November – Dousland – huge tooth marks found in a tin of cat food, rubbish sacks torn apart and large paw print left which wildlife experts believe to be a puma’s. 

November – Cornwood – a large ‘puma-like’ cat sighted.

April – Large black cat was spotted on Manaton Green and it’s supposedly responsible for the deaths of 14 hens in the area.
July – A ‘puma-like’ animal spotted by two Dartmoor walkers about ½ north east of Drewsteignton.

August – Legis tor – A large jet black cat was observed for about 20 minutes as it stalked some grazing sheep. It was reported that the beast was about a foot taller and twice as long as the sheep.

June Hound Tor – A large black/grey stocky beast said to resemble a, “bear”, seen ambling along a track below the tor.
June – Longaford Tor – A puma-like figure photographed, see below.

Nobody knows when the first reported sighting of a big cat was made but it is a well known fact that exotic animals were brought into this country to go in ‘menagerie’ collections as early as the 1600’s. Therefore it just could be that the legends of the ‘Wisht Hounds and ‘Black Dogs‘ have there roots in an escaped animal from the early menageries. It would certainly explain the ‘green eyes’ that appear in many of the stories. 

There are many times on Dartmoor when out of the corner of your eye you spot a dim and distant figure darting between the granite rocks. But you only get a fleeting glimpse and it is impossible to be sure what you have seen. I often imagine that somewhere like the photograph below would be an ideal spot to see The Beast of Dartmoor and wouldn’t it be nice to actually get a photograph of the elusive animal?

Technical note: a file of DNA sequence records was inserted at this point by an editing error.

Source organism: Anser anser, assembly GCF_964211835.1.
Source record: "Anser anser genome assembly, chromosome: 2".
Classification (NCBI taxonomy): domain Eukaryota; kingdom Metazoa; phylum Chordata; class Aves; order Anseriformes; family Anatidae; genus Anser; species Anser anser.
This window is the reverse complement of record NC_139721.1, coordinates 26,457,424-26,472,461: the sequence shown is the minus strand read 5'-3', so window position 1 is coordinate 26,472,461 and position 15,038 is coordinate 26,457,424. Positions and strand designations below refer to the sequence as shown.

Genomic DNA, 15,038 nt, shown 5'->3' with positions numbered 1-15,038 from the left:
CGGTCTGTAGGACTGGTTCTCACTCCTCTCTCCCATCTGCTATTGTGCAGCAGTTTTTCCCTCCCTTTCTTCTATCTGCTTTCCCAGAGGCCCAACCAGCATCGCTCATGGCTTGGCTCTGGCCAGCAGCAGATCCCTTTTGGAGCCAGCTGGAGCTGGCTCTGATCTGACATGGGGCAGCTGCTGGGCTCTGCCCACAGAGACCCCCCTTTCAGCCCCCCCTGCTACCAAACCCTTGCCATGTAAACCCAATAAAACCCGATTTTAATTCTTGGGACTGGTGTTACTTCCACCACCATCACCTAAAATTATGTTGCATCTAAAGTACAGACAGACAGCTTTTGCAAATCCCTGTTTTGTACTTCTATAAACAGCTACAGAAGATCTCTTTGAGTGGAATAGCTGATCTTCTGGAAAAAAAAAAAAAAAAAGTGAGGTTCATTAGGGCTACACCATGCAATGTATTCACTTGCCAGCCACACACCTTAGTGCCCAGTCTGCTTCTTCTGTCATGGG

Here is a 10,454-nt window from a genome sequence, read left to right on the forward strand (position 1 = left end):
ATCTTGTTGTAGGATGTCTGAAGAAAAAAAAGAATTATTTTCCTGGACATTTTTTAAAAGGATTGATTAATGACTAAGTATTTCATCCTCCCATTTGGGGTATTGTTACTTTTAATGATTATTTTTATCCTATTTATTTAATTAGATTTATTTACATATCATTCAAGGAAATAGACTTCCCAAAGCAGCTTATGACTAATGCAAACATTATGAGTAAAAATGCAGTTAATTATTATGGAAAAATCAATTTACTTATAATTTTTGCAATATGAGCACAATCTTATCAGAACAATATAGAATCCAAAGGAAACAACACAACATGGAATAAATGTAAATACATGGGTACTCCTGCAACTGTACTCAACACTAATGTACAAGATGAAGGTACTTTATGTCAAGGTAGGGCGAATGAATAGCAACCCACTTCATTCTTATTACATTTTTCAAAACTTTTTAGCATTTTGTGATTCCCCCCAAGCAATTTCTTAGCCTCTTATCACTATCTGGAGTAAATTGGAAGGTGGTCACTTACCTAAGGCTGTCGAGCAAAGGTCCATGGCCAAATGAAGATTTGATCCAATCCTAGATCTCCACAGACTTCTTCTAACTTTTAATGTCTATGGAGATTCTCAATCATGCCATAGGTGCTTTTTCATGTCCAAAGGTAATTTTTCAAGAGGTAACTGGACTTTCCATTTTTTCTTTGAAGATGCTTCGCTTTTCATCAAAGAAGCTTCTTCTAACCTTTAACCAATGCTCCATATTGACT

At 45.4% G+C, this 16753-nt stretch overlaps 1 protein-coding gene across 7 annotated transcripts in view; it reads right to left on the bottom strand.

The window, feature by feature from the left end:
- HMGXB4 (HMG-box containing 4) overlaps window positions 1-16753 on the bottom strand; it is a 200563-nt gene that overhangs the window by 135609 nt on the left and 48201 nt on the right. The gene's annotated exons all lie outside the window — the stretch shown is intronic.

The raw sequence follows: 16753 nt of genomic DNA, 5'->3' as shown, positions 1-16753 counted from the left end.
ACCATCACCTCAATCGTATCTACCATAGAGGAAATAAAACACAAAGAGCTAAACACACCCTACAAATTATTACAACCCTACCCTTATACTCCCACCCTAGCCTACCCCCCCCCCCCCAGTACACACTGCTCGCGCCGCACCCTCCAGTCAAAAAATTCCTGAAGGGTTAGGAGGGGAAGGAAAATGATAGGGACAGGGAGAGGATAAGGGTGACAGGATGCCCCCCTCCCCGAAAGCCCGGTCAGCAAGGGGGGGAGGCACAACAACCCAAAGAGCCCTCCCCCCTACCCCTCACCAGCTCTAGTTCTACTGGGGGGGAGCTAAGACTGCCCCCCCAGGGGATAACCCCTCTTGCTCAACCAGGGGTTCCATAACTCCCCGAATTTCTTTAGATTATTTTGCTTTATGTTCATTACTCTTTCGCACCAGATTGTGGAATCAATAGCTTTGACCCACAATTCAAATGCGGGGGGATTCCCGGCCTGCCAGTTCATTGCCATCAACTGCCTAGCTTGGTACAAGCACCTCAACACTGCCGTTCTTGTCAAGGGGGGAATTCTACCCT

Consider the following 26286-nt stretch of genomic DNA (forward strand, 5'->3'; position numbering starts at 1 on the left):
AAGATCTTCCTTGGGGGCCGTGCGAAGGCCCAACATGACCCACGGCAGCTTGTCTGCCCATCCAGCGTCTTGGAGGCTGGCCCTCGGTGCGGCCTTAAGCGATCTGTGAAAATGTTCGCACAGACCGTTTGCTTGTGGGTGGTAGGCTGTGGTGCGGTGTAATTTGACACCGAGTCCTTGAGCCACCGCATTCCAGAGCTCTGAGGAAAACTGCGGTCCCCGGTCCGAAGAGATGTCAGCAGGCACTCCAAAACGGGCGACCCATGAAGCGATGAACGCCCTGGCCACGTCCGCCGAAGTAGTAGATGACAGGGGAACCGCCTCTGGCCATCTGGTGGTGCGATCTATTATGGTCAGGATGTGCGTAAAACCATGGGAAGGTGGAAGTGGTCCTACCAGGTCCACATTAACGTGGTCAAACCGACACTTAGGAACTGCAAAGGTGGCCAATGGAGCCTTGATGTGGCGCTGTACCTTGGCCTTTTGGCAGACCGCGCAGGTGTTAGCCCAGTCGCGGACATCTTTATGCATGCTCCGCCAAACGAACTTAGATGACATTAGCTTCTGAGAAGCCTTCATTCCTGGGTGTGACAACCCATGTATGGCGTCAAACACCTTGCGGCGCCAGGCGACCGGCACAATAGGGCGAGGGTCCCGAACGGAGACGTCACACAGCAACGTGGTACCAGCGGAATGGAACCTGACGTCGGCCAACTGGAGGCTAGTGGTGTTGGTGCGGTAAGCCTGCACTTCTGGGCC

It appears as the ‘Beast of Dartmoor’ is still alive and well in 2008 as the following communication demonstrates:

Dear Sir or Madam

I have just returned to London following a three day solo trip to Dartmoor. I arrived Saturday morning and set off for the North Moor from Okehampton. I took in a number of my favourite tors and by 1730 hours I had reached Black Tor. The light was fading so I decided to find a suitable place to camp. I walked down to the West Okement River and pitched my tent by the Sandy Ford Spring. This is situated between Steng-a-Tor and Lints Tor (grid ref: 574 877). As I was collecting some fresh water I came across the fleece of a slaughtered sheep. Scattered around the area were several bones, some with meat still attached. Spookily no sooner had I wondered what might have killed the poor creature than I heard the sound of barking from the hill above. At first I thought it was probably someone walking their dog but what convinced me otherwise was that it continued intermittently until 1930 hours and it had become dark by about 1745 hours. The barking was mixed with loud growling and howling like no domestic dog I have ever heard. As ridiculous as it may sound, the only time I have ever heard a similar sound was when watching ‘An American Werewolf in London!’ As a result, by about 1900 hours, I began shouting and banging my pots in an attempt to scare it away. By this time I had heard it coming from three sides. It started above me, between my camp and Kitty Tor, then moved down to the valley to the north of me and then moved up the other side towards Black Tor. At this point I could make out a small heard of sheep running fast up the hill. I would estimate from the proximity of the sound that the dog came to within 150 metres of me but unfortunately at no time did I see it. Each time I heard the barking I walked in the direction of it, shouting at it to try and ward it off. I don’t scare easily and have walked and camped on Dartmoor alone on numerous occasions. For the first time though I was very unsettled. I did not hear it again after 1930 hours and thankfully enjoyed a beast free, albeit chilly, night camped at Black-a-Ven Brook near Oke Tor last night.